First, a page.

In response to an IHEU statement at the United Nations Human Rights Council in Geneva highlighting modern-day slavery in Ivory Coast, Togo, Benin, Niger, Mali and Sudan, the Benin delegation told IHEU to “mind its own business” and a French TV crew was ejected from the meeting. Meanwhile, IHEU was the only NGO to circulate proposed wording in the early days of the Durban II preparatory meeting. Xavier Cornut reports on an extraordinary week at the UN.
From 19 to 23 January 2009, the IHEU delegation in Geneva, headed by Xavier Cornut in the absence of Roy Brown, followed the inter-governmental open-ended session on the negotiations relating to the Durban Review Conference draft outcome, at the Palais des Nations, Geneva.
The team comprising Xavier Cornut and David Cornut worked hard to bring Humanist wording to Durban II. Three briefing notes were prepared before the preparatory meeting. These texts urged delegations to focus on important issues such as Slavery, Discrimination based on Work or Descent and Freedom of Expression.
IHEU was the only NGO to circulate proposed wordings in writing. During the first three crucial days of the meeting, our documents were the only ones available to national representatives. This was a big success: more than 100 copies of each note found their way inside the room during the first three days – ultimately, other NGOs followed IHEU’s example at the end of the week.
Briefing notes were personally handed out to important countries such as the EU presidency (Czech Republic), France, the United Kingdom, Denmark, the Netherlands and the European Commission. Echoes of our words were heard in the debates that followed: from Denmark defending Freedom of Expression, referring to our opening quote, to Belgium using our CERD reference to support an amendment on Discrimination based on Work or Descent, IHEU’s work was recognized by representatives from the full spectrum of nations.
Our work was also celebrated by other NGOs including the World Jewish Congress, the Association of World Education and Human Rights Watch and our team held discussions with representatives of many states such as Switzerland, Denmark, Holy See and the Netherlands.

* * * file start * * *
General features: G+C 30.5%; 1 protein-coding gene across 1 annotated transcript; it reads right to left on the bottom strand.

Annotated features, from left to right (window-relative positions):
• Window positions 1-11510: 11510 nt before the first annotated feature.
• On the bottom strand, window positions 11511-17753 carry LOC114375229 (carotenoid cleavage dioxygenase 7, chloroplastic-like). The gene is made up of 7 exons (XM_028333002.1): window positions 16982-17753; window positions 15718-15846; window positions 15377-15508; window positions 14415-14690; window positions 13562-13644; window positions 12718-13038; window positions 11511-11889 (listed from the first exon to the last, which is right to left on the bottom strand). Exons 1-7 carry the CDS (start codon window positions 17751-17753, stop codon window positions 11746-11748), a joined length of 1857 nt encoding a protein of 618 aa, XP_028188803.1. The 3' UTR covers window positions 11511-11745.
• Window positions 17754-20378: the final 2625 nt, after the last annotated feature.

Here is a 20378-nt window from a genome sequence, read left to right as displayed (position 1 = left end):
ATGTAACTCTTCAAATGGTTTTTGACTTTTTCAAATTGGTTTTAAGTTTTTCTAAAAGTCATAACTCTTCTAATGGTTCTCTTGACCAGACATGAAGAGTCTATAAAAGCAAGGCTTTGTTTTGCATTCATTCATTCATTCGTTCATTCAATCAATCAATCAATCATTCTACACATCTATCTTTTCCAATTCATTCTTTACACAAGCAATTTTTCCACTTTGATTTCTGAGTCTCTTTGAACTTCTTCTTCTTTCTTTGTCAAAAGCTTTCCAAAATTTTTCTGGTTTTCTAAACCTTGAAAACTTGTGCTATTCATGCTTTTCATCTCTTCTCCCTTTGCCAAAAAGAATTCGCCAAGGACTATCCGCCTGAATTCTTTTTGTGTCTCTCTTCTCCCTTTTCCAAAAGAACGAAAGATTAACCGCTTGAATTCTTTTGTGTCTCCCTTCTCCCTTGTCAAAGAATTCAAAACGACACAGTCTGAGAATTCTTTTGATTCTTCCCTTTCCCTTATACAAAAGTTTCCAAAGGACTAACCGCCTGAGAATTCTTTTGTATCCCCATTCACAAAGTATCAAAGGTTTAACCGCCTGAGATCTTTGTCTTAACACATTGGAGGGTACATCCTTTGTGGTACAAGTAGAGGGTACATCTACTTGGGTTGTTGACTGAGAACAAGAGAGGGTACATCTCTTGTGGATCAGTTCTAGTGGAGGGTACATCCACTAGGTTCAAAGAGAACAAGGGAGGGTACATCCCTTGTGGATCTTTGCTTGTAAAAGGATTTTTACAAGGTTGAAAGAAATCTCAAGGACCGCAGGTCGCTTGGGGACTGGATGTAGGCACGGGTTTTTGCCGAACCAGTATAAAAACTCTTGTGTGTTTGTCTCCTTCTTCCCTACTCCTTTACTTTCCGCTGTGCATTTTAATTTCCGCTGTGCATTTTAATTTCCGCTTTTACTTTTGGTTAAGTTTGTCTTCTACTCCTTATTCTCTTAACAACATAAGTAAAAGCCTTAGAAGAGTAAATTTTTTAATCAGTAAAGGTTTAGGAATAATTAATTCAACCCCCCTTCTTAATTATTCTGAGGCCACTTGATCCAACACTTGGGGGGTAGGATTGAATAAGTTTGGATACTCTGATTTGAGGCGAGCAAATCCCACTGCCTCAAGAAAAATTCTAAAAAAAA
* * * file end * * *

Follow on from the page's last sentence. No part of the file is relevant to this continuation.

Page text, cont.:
On Wednesday, the IHEU team welcomed Caroline Fourest, the prize-winning French secular author, who had come to Geneva with a TV crew to make a documentary on the Human Rights Council. The filming had been commissioned by ARTE, the celebrated German-French channel. The IHEU team guided the TV crew through the Palais, briefed them on the latest developments, joined them and David Littman of the Association for World Education for dinner and ultimately said a few words on camera about the Human Rights Council. This was an extraordinary way of promoting Humanism to millions of viewers.
However, one incident darkened the experience: on Thursday, during tough negotiations on Freedom of Expression between the Organisation of the Islamic Conference and the European Union, things began to look ugly in the working group: Syria claimed that nobody was sure how many people had died in the Holocaust and Iran added that the denial of Holocaust was a right of Freedom of Expression, prompting angry answers from the EU, especially the United Kingdom. Worried that these disturbing pictures could be brought to the public, some African States and the OIC forbade any media to be in the room. So our friends from French TV were expelled by the UN police [!], despite the fact that Caroline Fourest had obtained full media accreditation for the two days. This unexplainable attitude is now on tape, and will come back to haunt the Council for months to come. The ARTE programme will be shown in April during Durban II. A special set will be built in Geneva and the programme will feature a debate between the famous intellectuals Robert Badinter and Stéphane Hessel. It is another big achievement for IHEU to be a part of this documentary.
Finally, our success disturbed some of the delegations. Our briefing note on Slavery and Slave Trade urged the working group to add direct references to modern-day slavery in Africa and the Arab world, concepts dramatically absent from the Durban draft. This provoked unexpected fury from the delegation of an African state, the Republic of Benin, which addressed the chairman of the working group during the session concerning our briefing note. Furthermore, the Republic of Benin issued an official denial in an apparent attempt to intimidate IHEU.
Below is the translated version of the text issued by the Embassy of Benin to Switzerland. Scroll down to look at our (now famous) IHEU note on Slavery and Slave Trade.
The voice of IHEU voice was heard all over the UN this week. We were very satisfied to watch Western nations defending our issues at the meeting, reaffirming that Humanism, more than ever, deserves its place in the world.
1. Declaration to the Republic of Benin in response of IHEU briefing note on Slavery and Slave Trade, 22 January 2009
2. Briefing note issued by the IHEU delegation at the United Nations, Geneva, on Slavery and Slave Trade, 19 January 2009
1. Inter-governmental open-ended working group on the Durban Review Conference draft outcome.